Vietnam: An account of two reunions

Vietnam: An account of two reunions

From the Pen of the Captian’s Kid: Vietnam

Part I

“You got me through Vietnam,” the former lifeguard remarked soberly as he looked over at his former beach patrol mentor, and I witnessed one of the most memorable and powerful tributes to my father, Captain Robert S. Craig, that I had ever heard.  It was a statement both pithy and awesome stated by a Vietnam veteran at a lifeguard reunion some two decades ago.   Past members of the Ocean City Beach Patrol (OCBP) from the 1940s through 1960s were gathered together at the Beach Plaza Hotel on a fall weekend many decades after what many described as the best years of their lives serving on the beach patrol.  They returned to town in order to socialize with old friends, to reminisce about a romantic evening at a lifeguard dance or call to mind memorable surf rescues from years gone by, and to indulge in a bit of nostalgia. Most of all, they had returned to Ocean City to meet up with their former captain once again.   

After the organized reunion banquet, it was proposed that the lifeguards reconvene informally in one of the hotel’s meeting rooms and share stories of summers past.  It was expected that the late-night gathering would be a venue for recollections of memorable deeds and congenial one-upmanship, in which a remembered thirty-minute, four-man rescue in six-foot waves would be trumped by a forty-five minute, nine-man rescue in ten-foot waves.  It turned out not to be that at all.  One by one, each man rose to his feet and spoke of the leadership of, and mentoring by, Captain Craig.  They acknowledged the captain’s importance in their lives as they matured as young men, and they spoke of responsibility, of accountability for one’s actions, and of character building.

And then the military veteran stood up, looked over to Captain Craig, and said, “You got me through Vietnam.”  The immediate silence was tangible. The private conversations in the back of the room suddenly hushed, and everyone present looked over at the Vietnam veteran and ex-lifeguard.  And then, with eyes already tearing up, they turned to see that Captain Craig, too, was dabbing his eyes.   “I would not have come home,” the Vietnam vet remarked, “except for what you taught me.”

The word awesome is today overworked and misused.  When I place a restaurant order for a hamburger and fries, and the Gen-Z waitress says, “awesome,” I suspect my meal will arrive somewhat short of inspiring awe.  But that moment with the Vietnam veteran paying tribute to my dad at the lifeguard reunion—that was truly awesome.   

“When I first came to Ocean City to work on the beach,” the vet told the gathered OCBP alumni, “I was young and immature, but the lessons I learned, and the values and the commitment to personal accountability that I developed by taking on this job on the beach patrol, and under the captain’s guidance, stood me in good stead in the military.  On the beach patrol, I was still a teenager, and I had to learn that this job called for more than just sunbathing on a perch while watching girls in bikinis walk by.”  The vet then turned back to Captain Craig: “’I was responsible for people’s lives,’ you told me.  And if I were tempted to be just a few minutes late to work, I remember your words to this day:  ‘How would you feel if a child drowned in the ocean in front of your empty lifeguard stand,  at ten minutes after ten in the morning, because you were late for work?’  Ten sharp, all lifeguards are on duty, and ‘there is never an excuse good enough,’ you said, ‘if you lose a child in your ocean.’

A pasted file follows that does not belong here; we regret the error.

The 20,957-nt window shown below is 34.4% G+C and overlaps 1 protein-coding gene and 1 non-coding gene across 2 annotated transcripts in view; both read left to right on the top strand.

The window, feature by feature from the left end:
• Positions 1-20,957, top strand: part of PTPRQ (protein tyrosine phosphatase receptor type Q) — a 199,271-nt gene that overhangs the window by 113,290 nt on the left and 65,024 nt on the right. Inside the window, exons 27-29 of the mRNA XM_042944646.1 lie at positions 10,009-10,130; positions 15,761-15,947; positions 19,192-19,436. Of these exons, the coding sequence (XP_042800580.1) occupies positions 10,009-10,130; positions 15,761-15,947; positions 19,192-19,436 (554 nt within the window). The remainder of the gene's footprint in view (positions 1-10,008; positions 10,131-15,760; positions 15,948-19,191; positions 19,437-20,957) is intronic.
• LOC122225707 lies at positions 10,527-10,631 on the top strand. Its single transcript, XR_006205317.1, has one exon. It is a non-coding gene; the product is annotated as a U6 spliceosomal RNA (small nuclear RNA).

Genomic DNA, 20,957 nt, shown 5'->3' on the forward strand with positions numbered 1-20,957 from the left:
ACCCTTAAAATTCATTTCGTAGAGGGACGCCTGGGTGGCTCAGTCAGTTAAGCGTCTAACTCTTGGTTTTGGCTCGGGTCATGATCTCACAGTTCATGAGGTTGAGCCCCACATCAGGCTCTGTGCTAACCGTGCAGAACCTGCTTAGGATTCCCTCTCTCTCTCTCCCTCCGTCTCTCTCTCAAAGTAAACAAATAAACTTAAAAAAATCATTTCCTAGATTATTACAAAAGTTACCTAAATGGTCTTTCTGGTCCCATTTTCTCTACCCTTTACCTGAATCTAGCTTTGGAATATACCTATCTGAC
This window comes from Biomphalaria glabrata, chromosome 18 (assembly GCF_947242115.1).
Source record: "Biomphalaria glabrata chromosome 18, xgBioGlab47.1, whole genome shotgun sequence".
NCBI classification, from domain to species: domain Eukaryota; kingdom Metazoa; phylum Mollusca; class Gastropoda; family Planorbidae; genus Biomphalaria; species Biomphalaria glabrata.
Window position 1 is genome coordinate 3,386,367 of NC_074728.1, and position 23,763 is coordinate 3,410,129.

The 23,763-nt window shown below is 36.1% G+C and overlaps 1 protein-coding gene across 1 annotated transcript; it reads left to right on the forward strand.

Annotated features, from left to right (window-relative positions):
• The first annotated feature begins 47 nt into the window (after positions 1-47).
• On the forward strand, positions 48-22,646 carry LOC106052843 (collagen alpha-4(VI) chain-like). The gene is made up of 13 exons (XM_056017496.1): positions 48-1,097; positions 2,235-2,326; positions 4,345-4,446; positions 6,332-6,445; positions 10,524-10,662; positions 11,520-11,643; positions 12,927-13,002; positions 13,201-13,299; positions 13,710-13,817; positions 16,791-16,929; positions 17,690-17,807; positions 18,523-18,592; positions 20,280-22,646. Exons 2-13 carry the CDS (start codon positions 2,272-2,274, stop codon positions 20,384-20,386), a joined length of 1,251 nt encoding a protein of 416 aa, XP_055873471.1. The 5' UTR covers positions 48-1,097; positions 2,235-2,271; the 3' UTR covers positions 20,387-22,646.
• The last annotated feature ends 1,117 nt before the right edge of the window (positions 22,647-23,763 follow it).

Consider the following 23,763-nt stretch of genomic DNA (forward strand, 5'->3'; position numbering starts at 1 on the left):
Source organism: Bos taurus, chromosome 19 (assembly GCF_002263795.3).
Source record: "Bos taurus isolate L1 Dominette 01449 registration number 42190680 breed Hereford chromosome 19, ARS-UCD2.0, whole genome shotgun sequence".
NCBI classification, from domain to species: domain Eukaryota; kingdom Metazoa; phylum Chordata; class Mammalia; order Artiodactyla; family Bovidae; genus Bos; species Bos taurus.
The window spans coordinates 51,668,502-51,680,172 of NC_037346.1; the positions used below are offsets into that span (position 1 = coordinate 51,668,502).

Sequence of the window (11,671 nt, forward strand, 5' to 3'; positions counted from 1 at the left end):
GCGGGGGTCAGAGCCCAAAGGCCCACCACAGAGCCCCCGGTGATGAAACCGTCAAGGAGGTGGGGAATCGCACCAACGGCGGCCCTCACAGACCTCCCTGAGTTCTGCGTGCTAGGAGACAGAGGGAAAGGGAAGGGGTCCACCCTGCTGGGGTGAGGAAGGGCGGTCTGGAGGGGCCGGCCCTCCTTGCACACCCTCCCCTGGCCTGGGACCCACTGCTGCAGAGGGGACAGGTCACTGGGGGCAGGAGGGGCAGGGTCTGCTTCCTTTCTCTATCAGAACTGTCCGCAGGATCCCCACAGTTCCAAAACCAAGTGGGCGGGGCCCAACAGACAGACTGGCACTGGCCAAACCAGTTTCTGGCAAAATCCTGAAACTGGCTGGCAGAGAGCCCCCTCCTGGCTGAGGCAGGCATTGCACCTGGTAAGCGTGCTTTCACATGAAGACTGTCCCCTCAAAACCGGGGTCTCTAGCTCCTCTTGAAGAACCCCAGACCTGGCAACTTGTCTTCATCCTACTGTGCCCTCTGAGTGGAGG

“And then I was sent to Vietnam.”  And because the veteran suspected that some people even among lifeguard alumni present still might not make the direct connection,  he began to cite examples:   “As members of the beach patrol, we all learned ‘the 180-degree scan’:  keep your back always to the boardwalk and your eyes on the water; look to confirm where the lifeguard to your left is, scan half his water and all of yours, and then swing your view a full half circle to the guard at your right, using peripheral vision at both start and end of the 180-degree scan.  I learned to become acutely aware of my surroundings—to watch in front of me and peripherally; it was my job on the beach, and so it was in the jungle.  As a high school coach, Captain Craig, you taught your basketball players about peripheral vision so that they would never telescope their pass of the ball to another teammate.  Look left as you move right.  Be aware.  Stay alert. These were watchwords for sports, for the beach, and for my platoon in ‘Nam.  I learned to ‘watch the back’ of adjacent lifeguards, and to know that they always had my back.   I learned to be a team player while never compromising my own duties on the team.  I learned to respect authority.  I learned to be accountable for my own actions.” And then the vet paused briefly,  looked back at the captain, and pronounced these words distinctly so that all would hear every word:  “Captain Craig, my parents said that they sent you a boy, and you returned to them a man.  Well, that man was later sent to war in Vietnam, and I came home.  Thank you.”

Main image: Three Servicemen,” Frederick Hart, 1984, Vietnam Memorial, Washington, DC. Photo by Robert M. Craig

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